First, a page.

The initial decision to proceed with constructing the National Broadband Network without a "thorough analysis of its costs and benefits" is an example of "inadequate project selection leading to costly outcomes for some users and taxpayers in general," argues a two-volume draft report on public infrastructure issued by the Productivity Commission today.
The decision of the Rudd and Gillard Labor governments to not conduct a cost benefit analysis of the NBN was a frequent target of criticism by the Coalition while in opposition, including by Malcolm Turnbull, who is now the minister overseeing the network's rollout.
The Productivity Commission has previously weighed in on the issue of an NBN cost benefit analysis. In 2011, Mike Woods, currently the commission's deputy chairman, appeared before a parliamentary committee and argued that such an analysis should "in itself should not be the basis of decision-making" but the "quantification or elaboration of the uncertainties can aid in public policy judgement."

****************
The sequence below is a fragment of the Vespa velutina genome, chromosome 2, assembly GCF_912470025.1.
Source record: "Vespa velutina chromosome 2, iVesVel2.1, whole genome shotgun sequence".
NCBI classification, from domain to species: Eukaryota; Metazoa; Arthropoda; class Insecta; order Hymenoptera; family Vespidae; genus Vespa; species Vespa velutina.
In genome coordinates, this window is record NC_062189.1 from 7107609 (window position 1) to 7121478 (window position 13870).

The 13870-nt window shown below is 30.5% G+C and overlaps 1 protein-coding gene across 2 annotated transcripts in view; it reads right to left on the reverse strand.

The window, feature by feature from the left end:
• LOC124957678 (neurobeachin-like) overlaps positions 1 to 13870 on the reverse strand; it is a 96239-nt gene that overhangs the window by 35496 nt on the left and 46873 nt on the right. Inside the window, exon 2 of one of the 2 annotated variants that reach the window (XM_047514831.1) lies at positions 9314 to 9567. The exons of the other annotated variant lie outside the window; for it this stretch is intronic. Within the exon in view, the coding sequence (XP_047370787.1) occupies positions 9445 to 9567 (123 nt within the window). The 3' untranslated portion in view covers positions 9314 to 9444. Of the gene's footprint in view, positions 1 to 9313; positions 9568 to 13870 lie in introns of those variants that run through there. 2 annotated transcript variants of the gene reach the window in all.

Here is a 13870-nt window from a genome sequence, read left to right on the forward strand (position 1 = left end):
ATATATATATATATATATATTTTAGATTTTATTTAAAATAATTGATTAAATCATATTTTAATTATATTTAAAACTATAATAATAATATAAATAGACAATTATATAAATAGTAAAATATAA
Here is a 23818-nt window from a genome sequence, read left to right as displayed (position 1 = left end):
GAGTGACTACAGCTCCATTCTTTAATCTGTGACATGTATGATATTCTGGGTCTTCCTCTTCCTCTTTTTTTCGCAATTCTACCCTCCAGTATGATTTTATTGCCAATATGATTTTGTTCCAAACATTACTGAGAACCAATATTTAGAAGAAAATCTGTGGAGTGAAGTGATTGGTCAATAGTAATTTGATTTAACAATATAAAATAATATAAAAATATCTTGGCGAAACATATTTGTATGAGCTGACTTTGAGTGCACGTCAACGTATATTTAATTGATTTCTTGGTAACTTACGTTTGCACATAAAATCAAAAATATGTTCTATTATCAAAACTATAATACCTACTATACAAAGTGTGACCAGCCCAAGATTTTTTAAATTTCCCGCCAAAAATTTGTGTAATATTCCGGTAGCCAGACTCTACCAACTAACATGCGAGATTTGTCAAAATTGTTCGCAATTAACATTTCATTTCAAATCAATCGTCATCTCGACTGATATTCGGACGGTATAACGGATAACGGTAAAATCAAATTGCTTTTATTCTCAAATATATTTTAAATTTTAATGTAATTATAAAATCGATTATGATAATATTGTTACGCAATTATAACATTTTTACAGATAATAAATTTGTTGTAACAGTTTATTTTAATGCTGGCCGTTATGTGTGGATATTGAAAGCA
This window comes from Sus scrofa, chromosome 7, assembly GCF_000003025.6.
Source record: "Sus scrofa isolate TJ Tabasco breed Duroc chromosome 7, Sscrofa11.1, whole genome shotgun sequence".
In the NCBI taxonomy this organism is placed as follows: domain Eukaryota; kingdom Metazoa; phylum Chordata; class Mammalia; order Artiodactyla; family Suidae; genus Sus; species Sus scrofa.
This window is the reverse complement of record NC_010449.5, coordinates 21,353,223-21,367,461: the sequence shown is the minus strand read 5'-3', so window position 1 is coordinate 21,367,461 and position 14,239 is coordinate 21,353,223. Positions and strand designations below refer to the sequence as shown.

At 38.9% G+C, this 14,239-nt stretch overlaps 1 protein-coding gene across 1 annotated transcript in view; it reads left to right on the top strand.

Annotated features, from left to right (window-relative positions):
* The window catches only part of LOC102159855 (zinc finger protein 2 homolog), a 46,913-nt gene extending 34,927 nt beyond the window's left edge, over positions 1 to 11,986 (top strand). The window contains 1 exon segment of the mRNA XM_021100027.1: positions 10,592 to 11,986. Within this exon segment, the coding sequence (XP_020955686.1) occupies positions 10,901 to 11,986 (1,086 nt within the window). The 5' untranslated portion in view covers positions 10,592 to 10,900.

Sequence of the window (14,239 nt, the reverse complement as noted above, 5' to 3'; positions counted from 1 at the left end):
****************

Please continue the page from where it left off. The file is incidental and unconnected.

In December Turnbull announced that a panel would conduct a cost benefit analysis of broadband and the regulatory arrangements for the network. Michael Vertigan, Alison Deans, Henry Ergas and Tony Shaw were appointed to the panel.
The terms of reference of the inquiry include assessing the economic and social value of increased broadband, the long-term ownership and regulatory arrangements for NBN Co, the government-owned company rolling out the NBN, constraints imposed on NBN Co and regulation of the company's capital investment, products and pricing.
In February the panel issued a regulatory framing paper. Its methodology for a cost benefit analysis is still being developed. A final report is expected to be handed over to the government in June.
It is one of several inquiries into the NBN launched by the Coalition since it came to power in September last year. Last year NBN Co conducted its own strategic review of the network's rollout
Most recently, Turnbull announced an inquiry into the public policy process that led to Labor's initial NBN rollout scheme.
The Productivity Commission's draft report makes a range of recommendations relating to infrastructure, including the need to overhaul processes governing the development and assessment of infrastructure investments.
The final report will be provided to the government is May. The commission is seeking written feedback on the draft and will hold public hearings next month.